Jose Gracia has lived a full life. The 92 year old has embraced all the challenges life has thrown his way and uses those experiences to mentor youth and inspire them to pursue engineering. A jack-of-all-trades, Gracia has been a boxer, ventriloquist and for the last 23 years, an engineering instructor for at-risk high school students in Miami.
Through a grant from Miami-Dade County Public Schools and FIU, Gracia was hired as an instructor in the 1990s and has taught high school students about electric wiring ever since.
His journey to the classroom reads like a Hollywood script. Gracia lived in poverty most of his childhood and adolescent years in his native Cuba. In the 1940s, he worked for an electric light and power company cleaning the tool room. He’d also sleep in the tool room because he couldn’t afford a home.
While working at the electric company, where eventually Gracia was promoted to an inspector, he started boxing to make a few extra dollars. From 1943 to 1947, Gracia would fight at boxing tournaments across Cuba, getting paid $15 for each match.
“It was a hobby for me,” Gracia says. “I always became friends with my competitors and luckily never suffered any heavy injuries. Boxing was an escape for me.”
Around the same time as boxing, Gracia decided to take on another project. When he was a boy, he enjoyed playing with his sister’s doll and would set up a comedy show in their backyard. In 1945, Gracia purchased some cardboard, paper, a child’s suit and a face to create a ventriloquist doll.
Gracia named his doll Tolomeo. Whenever he was able to get time off from work, Gracia would perform at several theaters in Cuba, including Cine Palma, Cine Manzanares and Cine Tosca, with the stage name Julio y su muñeco, Tolomeo (Julio and his doll, Tolomeo).
Gracia’s future was looking bright, however due to political reasons, he knew he had to leave Cuba. On March 17, 1964, he and his wife hopped on a boat departing from Camaguey and headed to the United States. There were a total of 11 people on the vessel.
“We were at sea for seven days,” Gracia says. “We finally made it to Key West where the United States Coast Guard picked us up. I made it with only my underwear left.”
Shortly after arriving to the United States, Gracia and his wife moved to New Jersey, where he became a licensed electrician. He used the skills he obtained as an inspector at the electric company to work for multiple companies in the New York tri-state area, including the Radio Corporation of America (RCA) from 1968-1976. At RCA, he worked with a team of electricians installing and maintaining electric wiring. Gracia also worked fixing motors of the New York City subway trains.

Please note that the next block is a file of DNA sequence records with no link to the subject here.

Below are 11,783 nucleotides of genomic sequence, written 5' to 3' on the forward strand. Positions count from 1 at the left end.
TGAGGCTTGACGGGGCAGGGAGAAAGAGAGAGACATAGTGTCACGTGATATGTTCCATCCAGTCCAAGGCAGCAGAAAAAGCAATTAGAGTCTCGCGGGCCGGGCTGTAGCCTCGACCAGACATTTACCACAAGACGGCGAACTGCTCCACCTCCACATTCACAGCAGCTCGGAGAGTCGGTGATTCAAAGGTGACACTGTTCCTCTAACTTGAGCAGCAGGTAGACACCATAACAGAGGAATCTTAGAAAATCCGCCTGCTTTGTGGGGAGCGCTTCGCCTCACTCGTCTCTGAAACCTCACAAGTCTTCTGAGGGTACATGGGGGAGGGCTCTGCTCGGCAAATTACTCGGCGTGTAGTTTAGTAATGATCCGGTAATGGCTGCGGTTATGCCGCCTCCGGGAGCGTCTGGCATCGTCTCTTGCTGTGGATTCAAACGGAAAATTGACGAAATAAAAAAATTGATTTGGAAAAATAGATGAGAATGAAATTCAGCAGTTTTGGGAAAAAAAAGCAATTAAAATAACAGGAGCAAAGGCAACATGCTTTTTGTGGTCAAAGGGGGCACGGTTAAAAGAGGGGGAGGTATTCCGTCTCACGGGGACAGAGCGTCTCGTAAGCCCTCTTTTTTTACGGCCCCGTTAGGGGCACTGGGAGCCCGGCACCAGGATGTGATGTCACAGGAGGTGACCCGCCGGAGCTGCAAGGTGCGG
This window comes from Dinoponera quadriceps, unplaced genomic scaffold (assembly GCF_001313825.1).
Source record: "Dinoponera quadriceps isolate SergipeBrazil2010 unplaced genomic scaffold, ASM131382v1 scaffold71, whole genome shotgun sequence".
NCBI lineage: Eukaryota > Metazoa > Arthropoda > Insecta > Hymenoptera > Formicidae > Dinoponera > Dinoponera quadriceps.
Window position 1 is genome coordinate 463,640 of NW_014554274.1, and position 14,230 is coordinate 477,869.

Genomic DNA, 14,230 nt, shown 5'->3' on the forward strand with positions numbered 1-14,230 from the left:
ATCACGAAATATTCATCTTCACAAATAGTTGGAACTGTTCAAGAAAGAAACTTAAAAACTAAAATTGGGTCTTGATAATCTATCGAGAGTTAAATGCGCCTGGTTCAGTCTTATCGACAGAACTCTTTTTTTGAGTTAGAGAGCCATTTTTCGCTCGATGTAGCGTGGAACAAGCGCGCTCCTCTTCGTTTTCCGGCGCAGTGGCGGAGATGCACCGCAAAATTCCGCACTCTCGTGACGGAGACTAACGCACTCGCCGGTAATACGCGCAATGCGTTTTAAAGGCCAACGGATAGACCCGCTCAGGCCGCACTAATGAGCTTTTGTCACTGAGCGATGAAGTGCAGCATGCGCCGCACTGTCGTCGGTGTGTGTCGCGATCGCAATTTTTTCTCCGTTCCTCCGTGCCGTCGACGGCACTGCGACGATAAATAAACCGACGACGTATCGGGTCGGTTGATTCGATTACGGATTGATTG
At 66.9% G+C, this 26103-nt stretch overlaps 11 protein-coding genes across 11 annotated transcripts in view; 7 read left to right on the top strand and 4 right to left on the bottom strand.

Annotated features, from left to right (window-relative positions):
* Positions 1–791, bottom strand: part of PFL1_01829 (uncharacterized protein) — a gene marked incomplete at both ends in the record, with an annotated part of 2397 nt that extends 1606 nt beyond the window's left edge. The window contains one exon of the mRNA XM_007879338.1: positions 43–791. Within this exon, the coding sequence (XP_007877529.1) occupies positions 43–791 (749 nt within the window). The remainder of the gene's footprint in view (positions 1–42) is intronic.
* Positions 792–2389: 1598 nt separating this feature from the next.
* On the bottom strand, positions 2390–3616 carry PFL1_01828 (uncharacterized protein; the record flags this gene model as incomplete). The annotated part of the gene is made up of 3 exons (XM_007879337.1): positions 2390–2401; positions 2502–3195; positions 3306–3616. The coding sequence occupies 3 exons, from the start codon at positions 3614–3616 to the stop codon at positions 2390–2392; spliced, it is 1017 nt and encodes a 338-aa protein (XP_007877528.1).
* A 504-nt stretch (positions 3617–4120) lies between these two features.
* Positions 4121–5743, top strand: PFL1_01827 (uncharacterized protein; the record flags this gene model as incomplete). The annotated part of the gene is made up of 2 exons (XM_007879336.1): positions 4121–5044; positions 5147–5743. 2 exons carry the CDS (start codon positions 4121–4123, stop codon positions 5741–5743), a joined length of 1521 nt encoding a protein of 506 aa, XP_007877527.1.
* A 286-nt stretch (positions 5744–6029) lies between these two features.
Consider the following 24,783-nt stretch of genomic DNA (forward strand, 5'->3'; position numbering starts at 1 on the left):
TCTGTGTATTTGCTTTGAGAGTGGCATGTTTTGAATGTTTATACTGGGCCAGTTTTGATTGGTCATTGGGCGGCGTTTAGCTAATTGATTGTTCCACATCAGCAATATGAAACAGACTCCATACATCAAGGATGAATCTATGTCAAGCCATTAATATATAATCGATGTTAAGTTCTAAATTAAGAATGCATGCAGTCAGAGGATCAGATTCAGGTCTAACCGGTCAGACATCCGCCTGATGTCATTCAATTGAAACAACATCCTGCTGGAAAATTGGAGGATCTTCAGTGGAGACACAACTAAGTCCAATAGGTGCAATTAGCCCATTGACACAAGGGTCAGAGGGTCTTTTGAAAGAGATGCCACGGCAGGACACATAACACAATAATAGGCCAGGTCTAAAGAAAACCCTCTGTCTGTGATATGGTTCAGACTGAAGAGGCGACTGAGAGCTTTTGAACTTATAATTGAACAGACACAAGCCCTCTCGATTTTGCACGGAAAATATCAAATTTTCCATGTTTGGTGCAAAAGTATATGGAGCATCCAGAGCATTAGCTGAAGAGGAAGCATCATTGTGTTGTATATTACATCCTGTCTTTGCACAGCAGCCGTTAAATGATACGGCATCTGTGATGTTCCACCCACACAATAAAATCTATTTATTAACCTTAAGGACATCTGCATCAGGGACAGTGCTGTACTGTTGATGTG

Gracia eventually moved to Miami with his wife and family, where he worked in the heating, ventilation and air conditioning industry (HVAC) for a few years. He recalls meeting a customer that went by “Silva,” who helped usher a new chapter in his life.
“Silva asked me if I was interested in teaching,” Gracia says. “He had connections with the school board and knew of a gentleman by the name of Amaury Caballero who was looking for an instructor to teach students about electricity and engineering.”
Silva took Gracia to Miami Douglas Macarthur South Senior High School to meet Caballero, a university lecturer for FIU’s Department of Electrical and Computer Engineering, who has been working at FIU since 1993. Caballero and Gracia connected right away.
“He’s the best instructor we’ve had,” Caballero says. “He loves what he does, and the kids see it and feel inspired by his journey. I think it makes them realize that they too can succeed despite not having it all as they were growing up. The students and even other teachers at the high schools call Gracia dad.”
Gracia teaches at Miami Douglas Macarthur South Senior High School, Barbara Goleman Senior High School, Robert Renick Educational Center and Miami Central High School.
He teaches the high school students about electrical wiring, electrical tools and how they work. His curriculum includes projects that are practical and very hands-on. His mission is to inspire students to pursue STEM-related jobs, primarily in electrical engineering, and stay focused in school to not fall back into bad habits.
“These are students who are at-risk, who could have problems with the law, who don’t come from good families, but here they are trying to better themselves — and I’m happy to be a source of support,” Gracia says.
He adds, “I like to give back everything I’ve learned to my students. I have no plans on retiring just yet.”